Category: Alliances & Relationships

Five Business Reasons Why Developers and Software Ecosystems Benefit from KVM

By: Peter Fuller, Vice President of Business Development and Alliances, Scale Computing

As the VP of Business Development and Alliances for Open Virtual Alliance Member Scale Computing, I work with a diverse group of top players in the software ecosystem. While many have KVM compatible products as full virtual appliances, others are building business cases to justify the minor engineering expense required to develop KVM-compatible versions of their VMware, Citrix or Hyper-V solutions.

This KVM question has isochronously emerged as a discussion point with my business development peers this year. It is not a hard apologetic to form since KVM support is: 1) adopted, 2) supported and crowd sourced, 3) independent, 4) a quickly profitable engineering exercise and 5) freely available.

Let’s take a quick look at the benefits:

(1) KVM is Adopted & Mature

KVM (Kernel-based Virtual Machine) works in the Linux kernel as an open source, free component for Linux on x86 hardware that contains Intel VT or AMD-V extensions. With KVM, multiple unmodified Linux or Windows images can run as virtual machines on a single processor.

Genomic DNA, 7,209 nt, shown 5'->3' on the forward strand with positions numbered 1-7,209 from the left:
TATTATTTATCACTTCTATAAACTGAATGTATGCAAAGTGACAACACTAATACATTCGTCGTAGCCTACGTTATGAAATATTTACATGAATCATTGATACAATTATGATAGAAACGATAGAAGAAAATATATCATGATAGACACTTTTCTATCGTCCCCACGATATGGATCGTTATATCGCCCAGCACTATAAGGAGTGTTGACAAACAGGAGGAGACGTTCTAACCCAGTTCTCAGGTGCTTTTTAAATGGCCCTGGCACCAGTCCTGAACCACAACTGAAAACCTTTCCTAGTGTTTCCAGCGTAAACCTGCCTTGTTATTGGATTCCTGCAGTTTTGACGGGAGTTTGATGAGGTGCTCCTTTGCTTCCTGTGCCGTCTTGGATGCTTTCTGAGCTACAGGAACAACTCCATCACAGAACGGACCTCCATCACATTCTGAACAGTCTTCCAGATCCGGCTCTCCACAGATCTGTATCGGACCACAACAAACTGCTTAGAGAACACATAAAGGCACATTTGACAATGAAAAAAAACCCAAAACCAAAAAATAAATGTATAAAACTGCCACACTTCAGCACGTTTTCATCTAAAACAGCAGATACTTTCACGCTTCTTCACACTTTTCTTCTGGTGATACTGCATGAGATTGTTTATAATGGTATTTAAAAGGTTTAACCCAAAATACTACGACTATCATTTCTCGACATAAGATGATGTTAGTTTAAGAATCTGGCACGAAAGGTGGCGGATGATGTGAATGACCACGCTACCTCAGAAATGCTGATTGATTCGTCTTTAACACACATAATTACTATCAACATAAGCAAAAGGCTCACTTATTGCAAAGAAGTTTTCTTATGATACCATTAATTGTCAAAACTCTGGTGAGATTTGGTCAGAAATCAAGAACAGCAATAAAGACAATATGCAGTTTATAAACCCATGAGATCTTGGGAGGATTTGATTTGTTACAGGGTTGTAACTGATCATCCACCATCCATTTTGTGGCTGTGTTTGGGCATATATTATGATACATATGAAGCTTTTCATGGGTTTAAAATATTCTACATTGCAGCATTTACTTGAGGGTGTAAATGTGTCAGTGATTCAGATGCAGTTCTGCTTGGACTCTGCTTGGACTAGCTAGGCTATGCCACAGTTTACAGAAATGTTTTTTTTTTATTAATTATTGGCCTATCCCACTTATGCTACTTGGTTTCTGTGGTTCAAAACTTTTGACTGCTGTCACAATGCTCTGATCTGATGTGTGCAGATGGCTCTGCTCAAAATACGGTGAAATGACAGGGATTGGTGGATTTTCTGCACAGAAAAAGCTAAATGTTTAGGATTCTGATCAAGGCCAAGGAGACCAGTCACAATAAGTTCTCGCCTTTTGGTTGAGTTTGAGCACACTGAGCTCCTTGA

KVM is growing at 60% year over year in terms of new server shipments virtualized, with over 100,000 shipments and nonpaid deployments worldwide over the past 12 quarters.1 The worldwide virtual-machine software market was on track to grow to over $3.6 billion in 2012, up from $3.0 billion the year before, a 19.3% year-over-year growth.2

KVM is also the standard for OpenStack. In fact, 71% of OpenStack deployments use KVM.

The technology is also very mature. According to CloudPro, KVM held the top 7 SPECVirt benchmarks, outperforming VMware across 2, 4 and 8 socket servers. As CloudPro mentions, it is very rare that an open source solutions meets so many commercial specifications.3

(2) KVM is Supported & Crowd Sourced

Both IBM and Red Hat announced significant investments in KVM. Unlike VMware, the many results of those investments won’t be locked behind intellectual property laws. The companies are contributing much of its KVM development to the open source community.

This investment was important for Scale, not because we use Red Hat branches of KVM, but because it will undoubtedly attract publishers into the technology and legitimized it as an enterprise-class hypervisor.